Property Pulse Extra - Issue 04
Conservation focus enables high country win-win
Pete and Sue Turnbull enjoy standing in the cool shade of the ancient red and black beech and totara that dominates the pristine stand of remnant bush on their North Canterbury sheep and beef farm, 146 kilometres north of Christchurch. They share Mt Terako Station, their 1415 hectare predominantly medium hill country property, with kereru, eastern falcons, kea, kaka, robins, grey warblers and rifleman, not to mention the flocks of bellbirds that gorge on kowhai nectar and echo their gorgeous songs through the massive old trees on fine spring mornings.
“We are fortunate here with birdsong. For us, the dawn chorus continues all day, and at a much higher volume than in most other places,” says Sue.
Although they are fortunate, since they bought Mt Terako in 1994, they have also spent time and effort to improve the ecological values of their 391 hectare piece of bush. Previously, they farmed further south, in Amberley. In the early 90s they began looking for a larger property that reflected the love each has for New Zealand’s natural heritage.
“We had both spent plenty of time in the mountains, me in Arthur’s Pass, Pete working in the high country. We looked at properties across the South Island. Because of this special part of the farm, we both knew Mt Terako was right for us. In our hearts, we both said: ‘we want this property,’” says Sue.
Although initially an inspiring, tranquil haven for the couple and their family, one of the largest intact ecosystems of its type remaining in Canterbury, and rising more than 1000 vertical metres through a range of different habitats, the property’s bush did compromise the farm’s viability, harbouring a large possum population, which affected the tuberculosis status of the Turnbulls’ Angus herd.
“We needed to rid the bush of possums, primarily to improve the farm. Once we set off on that path, we quickly became equally motivated to do it for the health of the bush itself,” says Pete.
In the first year they engaged a pest control contractor, who brought out 400 possum pelts. After that, Pete kept numbers to a minimum himself, using cyanide and traps.
“We don’t see possums anymore. Although we still run traps, we catch very few. We are now trapping to see what’s happening as much as to knock back the numbers,” he says.
Initially, cleaning up the bush was a big investment, with Pete spending four to five hours a week each winter poisoning and trapping, as well as Animal Health Board-funded poisoning operations. They also fenced the stand properly to keep the cattle out. It paid off, and in recent years the focus has shifted to rat, stoat and wasp control.
“When we arrived, because the under storey had been grazed out, you could walk through any of that bush. Now you can’t. With the cattle kept out, and the possums down to a minimum, the under storey has thickened up in 20 years. It has been a huge improvement,” he says.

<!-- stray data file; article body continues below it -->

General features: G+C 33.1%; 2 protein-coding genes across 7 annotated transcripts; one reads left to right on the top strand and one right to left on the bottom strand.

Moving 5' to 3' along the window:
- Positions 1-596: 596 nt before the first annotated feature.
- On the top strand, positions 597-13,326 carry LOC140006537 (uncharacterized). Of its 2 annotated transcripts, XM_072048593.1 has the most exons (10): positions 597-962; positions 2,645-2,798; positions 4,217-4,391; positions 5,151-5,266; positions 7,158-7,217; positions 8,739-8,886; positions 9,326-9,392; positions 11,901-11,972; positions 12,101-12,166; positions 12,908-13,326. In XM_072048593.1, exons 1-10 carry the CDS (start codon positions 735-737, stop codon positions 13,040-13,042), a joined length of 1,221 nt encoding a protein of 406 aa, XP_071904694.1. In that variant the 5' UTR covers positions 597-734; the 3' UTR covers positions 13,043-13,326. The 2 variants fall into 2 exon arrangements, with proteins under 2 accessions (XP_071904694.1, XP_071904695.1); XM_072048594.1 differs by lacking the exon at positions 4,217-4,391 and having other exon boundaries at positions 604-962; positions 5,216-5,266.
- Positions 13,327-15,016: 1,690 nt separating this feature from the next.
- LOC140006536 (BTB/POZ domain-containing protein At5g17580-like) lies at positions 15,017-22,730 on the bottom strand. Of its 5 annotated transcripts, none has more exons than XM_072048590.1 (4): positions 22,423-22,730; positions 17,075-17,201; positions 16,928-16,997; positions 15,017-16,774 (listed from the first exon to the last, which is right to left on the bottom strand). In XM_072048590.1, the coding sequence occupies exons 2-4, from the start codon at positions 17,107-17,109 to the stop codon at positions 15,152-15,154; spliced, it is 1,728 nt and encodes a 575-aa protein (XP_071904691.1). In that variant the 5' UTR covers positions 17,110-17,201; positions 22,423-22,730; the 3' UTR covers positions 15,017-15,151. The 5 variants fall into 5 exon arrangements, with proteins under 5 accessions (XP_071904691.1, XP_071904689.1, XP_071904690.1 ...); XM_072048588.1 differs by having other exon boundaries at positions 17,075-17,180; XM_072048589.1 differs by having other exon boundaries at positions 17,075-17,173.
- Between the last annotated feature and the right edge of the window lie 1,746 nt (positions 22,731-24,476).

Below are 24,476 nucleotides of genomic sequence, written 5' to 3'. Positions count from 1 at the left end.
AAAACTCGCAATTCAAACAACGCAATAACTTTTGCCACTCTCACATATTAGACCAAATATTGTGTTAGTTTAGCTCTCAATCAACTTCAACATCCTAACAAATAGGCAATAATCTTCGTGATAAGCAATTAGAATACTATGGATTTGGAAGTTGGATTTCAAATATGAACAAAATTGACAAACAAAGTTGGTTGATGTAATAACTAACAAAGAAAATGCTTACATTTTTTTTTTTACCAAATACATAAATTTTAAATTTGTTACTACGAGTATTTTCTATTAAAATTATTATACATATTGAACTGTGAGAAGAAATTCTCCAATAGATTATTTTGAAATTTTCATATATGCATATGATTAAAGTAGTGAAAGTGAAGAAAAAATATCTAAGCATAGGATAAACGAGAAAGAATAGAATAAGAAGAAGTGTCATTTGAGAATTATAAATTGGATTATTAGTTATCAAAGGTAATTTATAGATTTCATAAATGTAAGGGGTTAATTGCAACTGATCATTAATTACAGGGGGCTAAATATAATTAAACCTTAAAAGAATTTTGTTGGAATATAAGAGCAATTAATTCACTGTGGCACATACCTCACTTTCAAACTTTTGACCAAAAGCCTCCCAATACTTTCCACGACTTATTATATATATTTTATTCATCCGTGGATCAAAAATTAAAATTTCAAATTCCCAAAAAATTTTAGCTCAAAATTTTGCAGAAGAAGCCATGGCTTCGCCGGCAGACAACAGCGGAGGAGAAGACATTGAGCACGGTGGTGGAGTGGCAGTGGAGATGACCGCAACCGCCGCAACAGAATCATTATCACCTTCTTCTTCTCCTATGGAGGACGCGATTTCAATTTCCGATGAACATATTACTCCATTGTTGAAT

With the possums gone, the Turnbulls have also made the cattle TB free, meaning the herd is off movement control.
“That makes farming cattle much more flexible. Under the regulations, if you are on movement control, the only economic way to quit stock is to send them to the works. Once we came off movement control, we could sell them as stores. Instead of having to send them away after two winters, we can send them away after one. We have better flexibility, which is a big benefit, selling calves economically, where previously we had to take significant discounts. With no TB in the herd anymore, it’s a win-win all round,” says Pete.
In 2016, the Turnbulls’ conservation ‘winwin’ received recognition, and permanent protection, from the highest level, when their stand of bush became New Zealand’s first granted a special new covenant. Bestowed on site by the Governor General, with the then Minister of Conservation also attending, the Mt Terako stand was the first recipient of the Queen’s Commonwealth Canopy initiative, which aims to protect indigenous forest around the world, under the joint auspices of the government and the QEII National Trust.
Pete and Sue’s daughter Anna had a trip to Buckingham Palace as part of the initiative’s 50 country international launch.
Having done their share to enhance and protect this special piece of New Zealand, the Turnbulls are now ready to move on, and have brought in Peter Crean of PGG Wrightson Real Estate to sell Mt Terako Station for them.
“Mt Terako Station is an easily accessible tract of rarely available South Island medium high country, boasting outstanding scenery and a pastoral farming operation.
“In addition to the farm, which produces well from carefully maintained pasture, historically focusing mainly on breeding, the covenanted area of native bush and scree presents ecotourism opportunities. Other recreational pursuits could include hunting, mountain biking and horse riding on the property itself.
“This is one of Canterbury’s most aesthetically pleasing freehold high country farms. Close to Mt Lyford ski field and on the scenic route from Christchurch to Kaikoura, it boasts a modern, 15-year-old permanent material brick home, constructed on the old homestead site and therefore set among sprawling lawns and established gardens, with breath taking views to the mountains,” says Peter Crean.
Mt Terako Station is for sale by deadline private treaty, with offers to be lodged by 5 December.
Further information: Peter Crean, 027 434 4002
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